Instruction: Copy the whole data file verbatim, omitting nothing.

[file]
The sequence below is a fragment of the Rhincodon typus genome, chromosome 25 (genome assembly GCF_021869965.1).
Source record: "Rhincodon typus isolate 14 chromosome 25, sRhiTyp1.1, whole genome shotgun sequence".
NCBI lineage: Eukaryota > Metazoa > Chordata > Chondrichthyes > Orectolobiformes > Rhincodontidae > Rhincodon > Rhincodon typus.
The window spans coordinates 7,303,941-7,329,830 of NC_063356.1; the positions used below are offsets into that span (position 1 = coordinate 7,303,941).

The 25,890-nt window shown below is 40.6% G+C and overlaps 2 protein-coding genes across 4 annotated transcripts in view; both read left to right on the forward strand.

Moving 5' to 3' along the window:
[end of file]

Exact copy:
The sequence below is a fragment of the Rhincodon typus genome, chromosome 25 (genome assembly GCF_021869965.1).
Source record: "Rhincodon typus isolate 14 chromosome 25, sRhiTyp1.1, whole genome shotgun sequence".
NCBI lineage: Eukaryota > Metazoa > Chordata > Chondrichthyes > Orectolobiformes > Rhincodontidae > Rhincodon > Rhincodon typus.
The window spans coordinates 7,303,941-7,329,830 of NC_063356.1; the positions used below are offsets into that span (position 1 = coordinate 7,303,941).

The 25,890-nt window shown below is 40.6% G+C and overlaps 2 protein-coding genes across 4 annotated transcripts in view; both read left to right on the forward strand.

Moving 5' to 3' along the window: